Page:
Sheikh Mujib was not a rebel, but was forced to be: Nawaz Sharif
Published : Tuesday, 9 January, 2018 at 9:37 PM Count : 1084
Pakistan’s three-time prime minister Nawaz Sharif said Bengalis had a central role in creating Pakistan, but (West) Pakistanis did not treat Bengalis well.
Claiming that that he had been "persecuted" over the years and "pushed towards revolt", Sharif drew parallels between what he considers to be his own 'cornering' and the events that led to the secession of Bangladesh from Pakistan.
"Sheikh Mujibur Rahman was not a rebel, but was made into one," Sharif remarked, referring to the tragic consequences that followed the state's refusal to allow popularly elected leader Sheikh Mujib to hold the prime minister's office.
He uttered the complaint to a group of lawyers gathered at Punjab House, Islamabad on Tuesday, reports Dawn.
The Dawn also said: This is not the first time Sharif has invoked the event of 1971 ever since he was unceremoniously ousted from power by the Supreme Court's Panamagate decision.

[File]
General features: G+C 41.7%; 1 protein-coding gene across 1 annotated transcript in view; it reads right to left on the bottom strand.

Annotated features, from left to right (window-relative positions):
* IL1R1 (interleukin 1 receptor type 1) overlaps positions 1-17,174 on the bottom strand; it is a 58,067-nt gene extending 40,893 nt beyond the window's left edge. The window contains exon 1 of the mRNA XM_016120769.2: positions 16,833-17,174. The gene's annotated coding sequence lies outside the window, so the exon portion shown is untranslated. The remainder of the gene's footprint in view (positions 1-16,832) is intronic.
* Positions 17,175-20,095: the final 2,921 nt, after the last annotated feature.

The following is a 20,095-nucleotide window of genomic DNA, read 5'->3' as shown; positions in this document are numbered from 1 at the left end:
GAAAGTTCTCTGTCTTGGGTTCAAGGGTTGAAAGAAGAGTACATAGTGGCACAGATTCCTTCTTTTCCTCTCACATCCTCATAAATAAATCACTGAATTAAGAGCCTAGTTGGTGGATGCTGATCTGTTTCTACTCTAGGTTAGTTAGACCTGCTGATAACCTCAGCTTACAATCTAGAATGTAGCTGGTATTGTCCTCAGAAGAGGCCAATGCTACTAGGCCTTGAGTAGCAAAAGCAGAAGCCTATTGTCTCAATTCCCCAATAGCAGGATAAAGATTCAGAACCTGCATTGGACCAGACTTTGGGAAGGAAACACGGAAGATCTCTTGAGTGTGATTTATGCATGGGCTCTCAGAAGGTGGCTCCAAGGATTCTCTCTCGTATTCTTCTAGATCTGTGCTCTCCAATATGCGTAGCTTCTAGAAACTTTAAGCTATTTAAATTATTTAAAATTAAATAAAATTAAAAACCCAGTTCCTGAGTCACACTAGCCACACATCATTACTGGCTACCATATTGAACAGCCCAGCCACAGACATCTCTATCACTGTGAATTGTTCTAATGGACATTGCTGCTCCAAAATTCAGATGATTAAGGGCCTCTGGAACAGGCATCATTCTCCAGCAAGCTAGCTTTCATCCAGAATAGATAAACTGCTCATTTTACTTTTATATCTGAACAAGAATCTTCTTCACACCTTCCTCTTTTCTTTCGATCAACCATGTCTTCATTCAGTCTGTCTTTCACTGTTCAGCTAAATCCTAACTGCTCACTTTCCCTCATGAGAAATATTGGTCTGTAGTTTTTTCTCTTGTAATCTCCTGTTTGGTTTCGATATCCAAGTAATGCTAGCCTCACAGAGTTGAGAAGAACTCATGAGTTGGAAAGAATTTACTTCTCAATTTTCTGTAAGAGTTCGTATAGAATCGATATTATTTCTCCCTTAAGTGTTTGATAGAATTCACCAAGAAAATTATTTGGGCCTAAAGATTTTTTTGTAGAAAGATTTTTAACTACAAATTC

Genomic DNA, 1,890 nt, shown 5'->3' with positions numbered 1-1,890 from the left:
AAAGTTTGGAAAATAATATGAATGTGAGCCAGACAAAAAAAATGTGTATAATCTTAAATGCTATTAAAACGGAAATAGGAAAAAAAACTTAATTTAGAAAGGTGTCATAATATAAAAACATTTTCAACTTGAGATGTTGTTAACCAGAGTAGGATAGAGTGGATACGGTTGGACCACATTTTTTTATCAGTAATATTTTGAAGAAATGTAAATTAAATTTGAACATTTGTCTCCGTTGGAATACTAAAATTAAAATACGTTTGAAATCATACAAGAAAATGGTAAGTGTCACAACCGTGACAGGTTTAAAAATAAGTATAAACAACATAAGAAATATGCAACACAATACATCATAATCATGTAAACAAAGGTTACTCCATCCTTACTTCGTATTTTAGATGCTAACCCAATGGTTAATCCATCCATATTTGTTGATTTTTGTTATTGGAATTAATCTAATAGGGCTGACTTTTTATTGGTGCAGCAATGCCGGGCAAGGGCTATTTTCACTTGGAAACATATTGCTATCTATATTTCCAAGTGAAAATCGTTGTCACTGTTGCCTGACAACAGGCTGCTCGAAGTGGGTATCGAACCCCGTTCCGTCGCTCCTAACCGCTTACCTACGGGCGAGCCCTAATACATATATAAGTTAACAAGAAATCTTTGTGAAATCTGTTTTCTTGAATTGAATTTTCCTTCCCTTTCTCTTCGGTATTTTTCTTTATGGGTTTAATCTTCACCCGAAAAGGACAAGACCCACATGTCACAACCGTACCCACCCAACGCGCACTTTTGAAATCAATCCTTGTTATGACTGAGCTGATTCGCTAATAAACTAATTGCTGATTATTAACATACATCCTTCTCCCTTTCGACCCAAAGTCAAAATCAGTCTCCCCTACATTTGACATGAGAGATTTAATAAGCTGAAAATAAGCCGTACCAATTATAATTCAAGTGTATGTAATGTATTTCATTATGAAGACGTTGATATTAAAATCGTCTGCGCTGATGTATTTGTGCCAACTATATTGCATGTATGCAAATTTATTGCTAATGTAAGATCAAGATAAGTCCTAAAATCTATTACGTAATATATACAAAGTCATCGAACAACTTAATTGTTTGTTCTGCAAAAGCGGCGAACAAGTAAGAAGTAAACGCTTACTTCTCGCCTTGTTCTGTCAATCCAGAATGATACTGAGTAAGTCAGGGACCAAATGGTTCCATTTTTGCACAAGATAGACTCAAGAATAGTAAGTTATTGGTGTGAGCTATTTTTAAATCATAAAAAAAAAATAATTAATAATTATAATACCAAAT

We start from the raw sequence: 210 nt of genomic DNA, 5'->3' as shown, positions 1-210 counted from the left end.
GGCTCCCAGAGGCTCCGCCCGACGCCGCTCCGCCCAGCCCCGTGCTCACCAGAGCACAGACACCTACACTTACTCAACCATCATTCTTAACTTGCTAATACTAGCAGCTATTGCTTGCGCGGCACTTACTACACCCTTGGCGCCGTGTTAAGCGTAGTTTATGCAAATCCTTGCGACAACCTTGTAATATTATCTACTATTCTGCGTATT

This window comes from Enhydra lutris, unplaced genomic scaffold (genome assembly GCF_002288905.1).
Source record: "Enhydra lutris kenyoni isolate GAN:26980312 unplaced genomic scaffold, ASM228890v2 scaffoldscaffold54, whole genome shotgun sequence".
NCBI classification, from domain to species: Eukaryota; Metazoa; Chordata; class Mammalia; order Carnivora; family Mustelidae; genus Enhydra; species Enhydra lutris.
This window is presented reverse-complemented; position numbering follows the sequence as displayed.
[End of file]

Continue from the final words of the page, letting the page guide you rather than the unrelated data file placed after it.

"What has been done to me, and to all the elected prime ministers in this country's history, is not correct," he continued. "What kind of return for service to the nation is this?"
Demanding an end to the usurpation of democratically-elected governments, he asked that those involved in behind-the-scenes manipulation of the political order "repent for their sins and ask for forgiveness from the nation."
Returning to the secession of Bangladesh from Pakistan, the thrice-ousted prime minister said: "The Bengalis had a central role in the effort to create Pakistan, but we did not treat them well and separated them from us."
"The Justice Hamoodur Rehman Commission had published a very truthful and clear report on the creation of Bangladesh after a detailed analysis, but we did not even read it," Sharif lamented.
"Had we acted on it, today's Pakistan would have been different and the kinds of games that are being played would not have been played."
Sweeping past and incumbent judges together, Sharif accused the judiciary of complicity in weakening the democratic process, saying they had "legitimised dictatorships" and "invented the doctrine of necessity."
"No court that can try a dictator has ever come into existence in Pakistan," he repented.